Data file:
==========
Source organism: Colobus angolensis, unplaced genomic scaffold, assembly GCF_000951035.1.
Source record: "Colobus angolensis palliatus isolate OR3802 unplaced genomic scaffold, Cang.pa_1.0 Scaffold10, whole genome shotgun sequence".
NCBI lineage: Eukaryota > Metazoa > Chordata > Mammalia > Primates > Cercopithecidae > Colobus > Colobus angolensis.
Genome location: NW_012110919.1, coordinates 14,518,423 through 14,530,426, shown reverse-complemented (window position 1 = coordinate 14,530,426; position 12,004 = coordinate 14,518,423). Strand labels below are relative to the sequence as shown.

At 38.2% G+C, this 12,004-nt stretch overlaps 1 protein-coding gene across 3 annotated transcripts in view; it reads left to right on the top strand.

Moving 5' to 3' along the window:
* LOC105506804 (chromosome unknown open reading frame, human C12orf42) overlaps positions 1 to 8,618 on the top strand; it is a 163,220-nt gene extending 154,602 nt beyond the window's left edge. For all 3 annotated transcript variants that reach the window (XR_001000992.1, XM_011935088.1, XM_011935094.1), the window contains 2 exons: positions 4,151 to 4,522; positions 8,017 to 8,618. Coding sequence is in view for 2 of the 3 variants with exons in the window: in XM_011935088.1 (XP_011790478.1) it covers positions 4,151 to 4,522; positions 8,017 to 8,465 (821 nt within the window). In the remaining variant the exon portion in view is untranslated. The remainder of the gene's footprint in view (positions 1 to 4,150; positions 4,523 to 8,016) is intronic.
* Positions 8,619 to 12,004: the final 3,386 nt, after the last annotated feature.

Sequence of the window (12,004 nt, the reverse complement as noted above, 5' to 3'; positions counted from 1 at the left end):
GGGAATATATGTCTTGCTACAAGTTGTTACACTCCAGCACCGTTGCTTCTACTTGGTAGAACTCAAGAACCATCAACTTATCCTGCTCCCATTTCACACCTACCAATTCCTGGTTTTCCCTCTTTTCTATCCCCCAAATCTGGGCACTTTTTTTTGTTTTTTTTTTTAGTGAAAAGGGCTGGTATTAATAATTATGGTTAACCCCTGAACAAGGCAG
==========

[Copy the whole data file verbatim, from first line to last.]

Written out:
Source organism: Colobus angolensis, unplaced genomic scaffold, assembly GCF_000951035.1.
Source record: "Colobus angolensis palliatus isolate OR3802 unplaced genomic scaffold, Cang.pa_1.0 Scaffold10, whole genome shotgun sequence".
NCBI lineage: Eukaryota > Metazoa > Chordata > Mammalia > Primates > Cercopithecidae > Colobus > Colobus angolensis.
Genome location: NW_012110919.1, coordinates 14,518,423 through 14,530,426, shown reverse-complemented (window position 1 = coordinate 14,530,426; position 12,004 = coordinate 14,518,423). Strand labels below are relative to the sequence as shown.

At 38.2% G+C, this 12,004-nt stretch overlaps 1 protein-coding gene across 3 annotated transcripts in view; it reads left to right on the top strand.

Moving 5' to 3' along the window:
* LOC105506804 (chromosome unknown open reading frame, human C12orf42) overlaps positions 1 to 8,618 on the top strand; it is a 163,220-nt gene extending 154,602 nt beyond the window's left edge. For all 3 annotated transcript variants that reach the window (XR_001000992.1, XM_011935088.1, XM_011935094.1), the window contains 2 exons: positions 4,151 to 4,522; positions 8,017 to 8,618. Coding sequence is in view for 2 of the 3 variants with exons in the window: in XM_011935088.1 (XP_011790478.1) it covers positions 4,151 to 4,522; positions 8,017 to 8,465 (821 nt within the window). In the remaining variant the exon portion in view is untranslated. The remainder of the gene's footprint in view (positions 1 to 4,150; positions 4,523 to 8,016) is intronic.
* Positions 8,619 to 12,004: the final 3,386 nt, after the last annotated feature.

Sequence of the window (12,004 nt, the reverse complement as noted above, 5' to 3'; positions counted from 1 at the left end):
GGGAATATATGTCTTGCTACAAGTTGTTACACTCCAGCACCGTTGCTTCTACTTGGTAGAACTCAAGAACCATCAACTTATCCTGCTCCCATTTCACACCTACCAATTCCTGGTTTTCCCTCTTTTCTATCCCCCAAATCTGGGCACTTTTTTTTGTTTTTTTTTTTAGTGAAAAGGGCTGGTATTAATAATTATGGTTAACCCCTGAACAAGGCAG